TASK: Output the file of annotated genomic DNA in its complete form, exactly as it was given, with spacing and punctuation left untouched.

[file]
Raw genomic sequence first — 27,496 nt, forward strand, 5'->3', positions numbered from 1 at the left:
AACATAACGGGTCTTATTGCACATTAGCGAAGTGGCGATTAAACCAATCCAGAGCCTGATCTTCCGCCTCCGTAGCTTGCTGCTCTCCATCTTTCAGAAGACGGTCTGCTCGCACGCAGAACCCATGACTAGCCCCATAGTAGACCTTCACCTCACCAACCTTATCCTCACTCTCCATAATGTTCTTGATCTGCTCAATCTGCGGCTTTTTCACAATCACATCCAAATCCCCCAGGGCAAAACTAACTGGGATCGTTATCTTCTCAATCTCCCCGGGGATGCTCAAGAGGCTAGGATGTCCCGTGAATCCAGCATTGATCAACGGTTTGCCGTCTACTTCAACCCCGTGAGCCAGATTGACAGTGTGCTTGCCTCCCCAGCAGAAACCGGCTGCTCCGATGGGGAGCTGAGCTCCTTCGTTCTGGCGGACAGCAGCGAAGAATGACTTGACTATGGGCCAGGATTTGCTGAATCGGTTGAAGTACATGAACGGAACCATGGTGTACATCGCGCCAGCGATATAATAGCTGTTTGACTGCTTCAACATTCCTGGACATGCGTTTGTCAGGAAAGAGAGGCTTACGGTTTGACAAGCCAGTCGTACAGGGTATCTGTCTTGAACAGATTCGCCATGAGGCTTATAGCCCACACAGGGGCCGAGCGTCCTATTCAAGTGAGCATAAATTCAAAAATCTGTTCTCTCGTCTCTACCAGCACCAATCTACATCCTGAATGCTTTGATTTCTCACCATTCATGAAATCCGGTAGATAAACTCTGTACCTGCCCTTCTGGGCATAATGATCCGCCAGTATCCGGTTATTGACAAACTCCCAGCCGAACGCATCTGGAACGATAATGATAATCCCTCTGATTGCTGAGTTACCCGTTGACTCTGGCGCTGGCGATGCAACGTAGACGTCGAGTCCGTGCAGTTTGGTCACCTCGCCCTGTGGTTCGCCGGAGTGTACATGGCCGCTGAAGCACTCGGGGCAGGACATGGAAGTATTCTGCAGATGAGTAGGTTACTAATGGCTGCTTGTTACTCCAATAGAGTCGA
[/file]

Raw genomic sequence first — 27,496 nt, forward strand, 5'->3', positions numbered from 1 at the left:
AACATAACGGGTCTTATTGCACATTAGCGAAGTGGCGATTAAACCAATCCAGAGCCTGATCTTCCGCCTCCGTAGCTTGCTGCTCTCCATCTTTCAGAAGACGGTCTGCTCGCACGCAGAACCCATGACTAGCCCCATAGTAGACCTTCACCTCACCAACCTTATCCTCACTCTCCATAATGTTCTTGATCTGCTCAATCTGCGGCTTTTTCACAATCACATCCAAATCCCCCAGGGCAAAACTAACTGGGATCGTTATCTTCTCAATCTCCCCGGGGATGCTCAAGAGGCTAGGATGTCCCGTGAATCCAGCATTGATCAACGGTTTGCCGTCTACTTCAACCCCGTGAGCCAGATTGACAGTGTGCTTGCCTCCCCAGCAGAAACCGGCTGCTCCGATGGGGAGCTGAGCTCCTTCGTTCTGGCGGACAGCAGCGAAGAATGACTTGACTATGGGCCAGGATTTGCTGAATCGGTTGAAGTACATGAACGGAACCATGGTGTACATCGCGCCAGCGATATAATAGCTGTTTGACTGCTTCAACATTCCTGGACATGCGTTTGTCAGGAAAGAGAGGCTTACGGTTTGACAAGCCAGTCGTACAGGGTATCTGTCTTGAACAGATTCGCCATGAGGCTTATAGCCCACACAGGGGCCGAGCGTCCTATTCAAGTGAGCATAAATTCAAAAATCTGTTCTCTCGTCTCTACCAGCACCAATCTACATCCTGAATGCTTTGATTTCTCACCATTCATGAAATCCGGTAGATAAACTCTGTACCTGCCCTTCTGGGCATAATGATCCGCCAGTATCCGGTTATTGACAAACTCCCAGCCGAACGCATCTGGAACGATAATGATAATCCCTCTGATTGCTGAGTTACCCGTTGACTCTGGCGCTGGCGATGCAACGTAGACGTCGAGTCCGTGCAGTTTGGTCACCTCGCCCTGTGGTTCGCCGGAGTGTACATGGCCGCTGAAGCACTCGGGGCAGGACATGGAAGTATTCTGCAGATGAGTAGGTTACTAATGGCTGCTTGTTACTCCAATAGAGTCGA